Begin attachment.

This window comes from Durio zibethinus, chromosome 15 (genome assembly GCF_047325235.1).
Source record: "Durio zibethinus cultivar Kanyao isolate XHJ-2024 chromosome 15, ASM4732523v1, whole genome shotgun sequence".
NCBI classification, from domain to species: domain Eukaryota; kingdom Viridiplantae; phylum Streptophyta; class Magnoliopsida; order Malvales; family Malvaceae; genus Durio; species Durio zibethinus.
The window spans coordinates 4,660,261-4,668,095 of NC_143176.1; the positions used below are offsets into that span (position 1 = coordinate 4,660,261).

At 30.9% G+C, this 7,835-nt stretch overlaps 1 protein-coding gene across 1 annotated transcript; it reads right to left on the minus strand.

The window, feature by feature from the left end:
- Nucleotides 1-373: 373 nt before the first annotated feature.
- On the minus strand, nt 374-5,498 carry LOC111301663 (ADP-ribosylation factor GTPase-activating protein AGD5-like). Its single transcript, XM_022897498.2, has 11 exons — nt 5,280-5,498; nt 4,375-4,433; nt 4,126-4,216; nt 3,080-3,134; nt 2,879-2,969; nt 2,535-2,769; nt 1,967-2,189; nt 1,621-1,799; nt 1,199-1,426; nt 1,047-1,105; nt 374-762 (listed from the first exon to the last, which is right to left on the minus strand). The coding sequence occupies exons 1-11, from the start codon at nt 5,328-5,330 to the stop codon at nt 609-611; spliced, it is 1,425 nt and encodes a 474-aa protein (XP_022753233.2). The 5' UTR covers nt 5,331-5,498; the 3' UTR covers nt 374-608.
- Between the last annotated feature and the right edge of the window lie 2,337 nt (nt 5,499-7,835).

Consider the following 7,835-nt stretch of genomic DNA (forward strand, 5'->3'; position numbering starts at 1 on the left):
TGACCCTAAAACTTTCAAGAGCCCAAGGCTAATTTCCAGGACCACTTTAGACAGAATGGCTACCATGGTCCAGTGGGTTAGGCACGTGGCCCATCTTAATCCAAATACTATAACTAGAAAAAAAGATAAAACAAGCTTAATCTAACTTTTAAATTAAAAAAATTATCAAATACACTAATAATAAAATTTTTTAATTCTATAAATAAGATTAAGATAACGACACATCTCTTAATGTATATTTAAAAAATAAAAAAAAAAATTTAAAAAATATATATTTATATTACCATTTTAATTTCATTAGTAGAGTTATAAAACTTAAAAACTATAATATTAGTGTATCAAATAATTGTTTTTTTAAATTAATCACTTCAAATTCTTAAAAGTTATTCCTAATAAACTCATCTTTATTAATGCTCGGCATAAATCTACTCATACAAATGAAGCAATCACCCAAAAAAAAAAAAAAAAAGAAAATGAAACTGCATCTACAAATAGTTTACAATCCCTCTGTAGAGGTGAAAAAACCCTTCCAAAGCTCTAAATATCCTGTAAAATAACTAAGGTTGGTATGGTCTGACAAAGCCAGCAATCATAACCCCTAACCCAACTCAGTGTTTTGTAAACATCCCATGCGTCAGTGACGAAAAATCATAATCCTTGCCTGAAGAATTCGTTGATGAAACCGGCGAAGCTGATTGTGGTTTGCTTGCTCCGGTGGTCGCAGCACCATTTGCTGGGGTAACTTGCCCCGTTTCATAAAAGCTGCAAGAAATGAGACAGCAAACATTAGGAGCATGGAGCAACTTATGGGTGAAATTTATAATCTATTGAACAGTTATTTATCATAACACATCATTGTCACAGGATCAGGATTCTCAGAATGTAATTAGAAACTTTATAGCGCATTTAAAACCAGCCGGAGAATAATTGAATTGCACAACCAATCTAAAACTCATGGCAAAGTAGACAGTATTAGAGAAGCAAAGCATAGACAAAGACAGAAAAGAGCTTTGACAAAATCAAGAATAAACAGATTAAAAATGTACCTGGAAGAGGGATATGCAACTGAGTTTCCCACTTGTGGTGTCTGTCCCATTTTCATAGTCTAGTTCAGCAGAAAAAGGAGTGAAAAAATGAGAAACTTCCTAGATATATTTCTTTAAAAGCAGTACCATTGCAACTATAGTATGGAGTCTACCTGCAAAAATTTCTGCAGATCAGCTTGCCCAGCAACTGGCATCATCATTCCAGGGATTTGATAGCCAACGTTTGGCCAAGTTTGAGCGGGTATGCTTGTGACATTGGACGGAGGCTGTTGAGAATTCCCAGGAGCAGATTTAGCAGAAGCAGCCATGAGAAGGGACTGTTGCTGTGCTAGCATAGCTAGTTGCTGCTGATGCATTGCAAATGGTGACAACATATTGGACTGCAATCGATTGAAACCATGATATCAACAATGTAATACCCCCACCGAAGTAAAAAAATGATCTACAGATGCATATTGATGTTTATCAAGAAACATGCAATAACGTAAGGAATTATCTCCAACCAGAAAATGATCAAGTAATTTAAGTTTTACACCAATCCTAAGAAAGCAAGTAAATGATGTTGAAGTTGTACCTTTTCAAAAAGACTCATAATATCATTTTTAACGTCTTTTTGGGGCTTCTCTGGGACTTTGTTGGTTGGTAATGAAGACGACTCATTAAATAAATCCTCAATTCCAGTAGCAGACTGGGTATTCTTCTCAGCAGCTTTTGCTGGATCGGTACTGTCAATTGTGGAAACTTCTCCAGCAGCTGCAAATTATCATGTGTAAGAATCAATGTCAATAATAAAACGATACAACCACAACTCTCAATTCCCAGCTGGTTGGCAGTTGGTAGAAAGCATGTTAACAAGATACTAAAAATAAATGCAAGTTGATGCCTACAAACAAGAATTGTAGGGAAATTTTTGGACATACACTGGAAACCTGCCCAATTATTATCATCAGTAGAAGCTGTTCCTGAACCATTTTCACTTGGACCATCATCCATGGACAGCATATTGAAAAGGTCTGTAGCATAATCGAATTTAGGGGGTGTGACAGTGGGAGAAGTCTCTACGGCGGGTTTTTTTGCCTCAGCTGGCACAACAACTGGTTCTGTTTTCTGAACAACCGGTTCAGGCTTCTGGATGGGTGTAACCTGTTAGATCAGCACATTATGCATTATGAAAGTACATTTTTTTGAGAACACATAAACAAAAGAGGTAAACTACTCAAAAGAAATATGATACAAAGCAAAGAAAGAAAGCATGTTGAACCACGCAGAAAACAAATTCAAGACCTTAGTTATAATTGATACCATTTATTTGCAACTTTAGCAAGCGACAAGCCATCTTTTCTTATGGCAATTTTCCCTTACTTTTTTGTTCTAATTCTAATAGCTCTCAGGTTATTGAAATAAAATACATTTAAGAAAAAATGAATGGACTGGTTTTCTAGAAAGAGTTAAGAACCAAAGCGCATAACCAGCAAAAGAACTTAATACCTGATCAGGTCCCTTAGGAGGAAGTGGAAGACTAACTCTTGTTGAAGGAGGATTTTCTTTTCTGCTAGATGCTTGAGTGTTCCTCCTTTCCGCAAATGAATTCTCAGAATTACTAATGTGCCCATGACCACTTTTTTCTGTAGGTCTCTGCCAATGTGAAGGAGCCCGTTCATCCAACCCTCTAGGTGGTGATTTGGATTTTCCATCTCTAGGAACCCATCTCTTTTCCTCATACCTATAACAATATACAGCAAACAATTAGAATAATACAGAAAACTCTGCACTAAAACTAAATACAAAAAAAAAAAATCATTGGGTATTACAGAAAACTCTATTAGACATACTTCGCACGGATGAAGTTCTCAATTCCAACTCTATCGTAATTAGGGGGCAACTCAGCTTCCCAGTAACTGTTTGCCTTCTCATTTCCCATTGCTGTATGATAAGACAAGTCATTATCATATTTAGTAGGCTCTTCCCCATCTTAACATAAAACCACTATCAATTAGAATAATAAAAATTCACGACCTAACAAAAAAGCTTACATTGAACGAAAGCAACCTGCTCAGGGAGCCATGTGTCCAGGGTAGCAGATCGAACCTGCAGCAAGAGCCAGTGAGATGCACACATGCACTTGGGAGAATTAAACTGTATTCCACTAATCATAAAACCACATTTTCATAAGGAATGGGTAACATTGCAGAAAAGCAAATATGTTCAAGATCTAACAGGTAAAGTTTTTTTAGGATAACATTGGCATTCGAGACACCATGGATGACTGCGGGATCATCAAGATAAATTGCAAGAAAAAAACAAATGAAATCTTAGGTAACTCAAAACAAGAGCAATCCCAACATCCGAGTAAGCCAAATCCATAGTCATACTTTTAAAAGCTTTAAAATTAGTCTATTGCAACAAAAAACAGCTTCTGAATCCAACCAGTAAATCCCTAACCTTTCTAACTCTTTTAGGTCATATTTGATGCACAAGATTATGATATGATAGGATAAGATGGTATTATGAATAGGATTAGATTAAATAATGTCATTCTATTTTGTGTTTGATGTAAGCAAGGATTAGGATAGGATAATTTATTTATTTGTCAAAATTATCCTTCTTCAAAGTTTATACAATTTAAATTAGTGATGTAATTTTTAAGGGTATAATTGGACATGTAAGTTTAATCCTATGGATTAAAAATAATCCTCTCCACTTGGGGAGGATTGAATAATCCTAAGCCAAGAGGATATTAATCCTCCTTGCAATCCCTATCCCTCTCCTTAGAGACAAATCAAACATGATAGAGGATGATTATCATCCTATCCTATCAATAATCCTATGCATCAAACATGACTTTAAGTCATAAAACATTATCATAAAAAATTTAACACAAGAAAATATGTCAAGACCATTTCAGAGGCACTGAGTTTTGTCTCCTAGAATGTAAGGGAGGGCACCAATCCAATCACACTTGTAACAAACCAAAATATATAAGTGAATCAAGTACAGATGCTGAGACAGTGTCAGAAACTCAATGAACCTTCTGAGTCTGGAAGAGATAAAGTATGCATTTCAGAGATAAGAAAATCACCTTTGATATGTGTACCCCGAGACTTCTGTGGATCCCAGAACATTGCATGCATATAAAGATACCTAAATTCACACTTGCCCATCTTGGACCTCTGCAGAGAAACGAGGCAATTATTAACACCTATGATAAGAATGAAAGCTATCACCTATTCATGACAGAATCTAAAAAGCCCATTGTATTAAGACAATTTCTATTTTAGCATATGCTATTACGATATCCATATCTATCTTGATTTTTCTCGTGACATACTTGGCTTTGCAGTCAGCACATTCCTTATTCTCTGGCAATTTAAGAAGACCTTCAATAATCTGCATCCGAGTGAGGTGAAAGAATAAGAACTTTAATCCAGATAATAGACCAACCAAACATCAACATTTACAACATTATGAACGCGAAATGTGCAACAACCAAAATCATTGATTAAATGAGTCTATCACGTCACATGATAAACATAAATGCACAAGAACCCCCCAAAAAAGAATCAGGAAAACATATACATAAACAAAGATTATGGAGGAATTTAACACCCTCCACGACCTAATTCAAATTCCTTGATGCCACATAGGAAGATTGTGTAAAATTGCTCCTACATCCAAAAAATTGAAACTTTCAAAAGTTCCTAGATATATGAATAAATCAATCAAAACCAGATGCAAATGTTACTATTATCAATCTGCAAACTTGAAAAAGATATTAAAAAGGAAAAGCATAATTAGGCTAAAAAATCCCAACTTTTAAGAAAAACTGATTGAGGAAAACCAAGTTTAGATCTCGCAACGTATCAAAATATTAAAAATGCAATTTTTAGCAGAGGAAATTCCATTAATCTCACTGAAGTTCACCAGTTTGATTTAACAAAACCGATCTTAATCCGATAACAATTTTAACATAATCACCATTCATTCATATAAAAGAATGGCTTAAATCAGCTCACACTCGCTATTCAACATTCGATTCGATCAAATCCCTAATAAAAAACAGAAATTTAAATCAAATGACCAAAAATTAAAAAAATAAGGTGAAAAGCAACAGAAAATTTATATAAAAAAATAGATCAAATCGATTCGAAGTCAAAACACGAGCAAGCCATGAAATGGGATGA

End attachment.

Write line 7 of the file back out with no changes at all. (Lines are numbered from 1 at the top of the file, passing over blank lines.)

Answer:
- Nucleotides 1-373: 373 nt before the first annotated feature.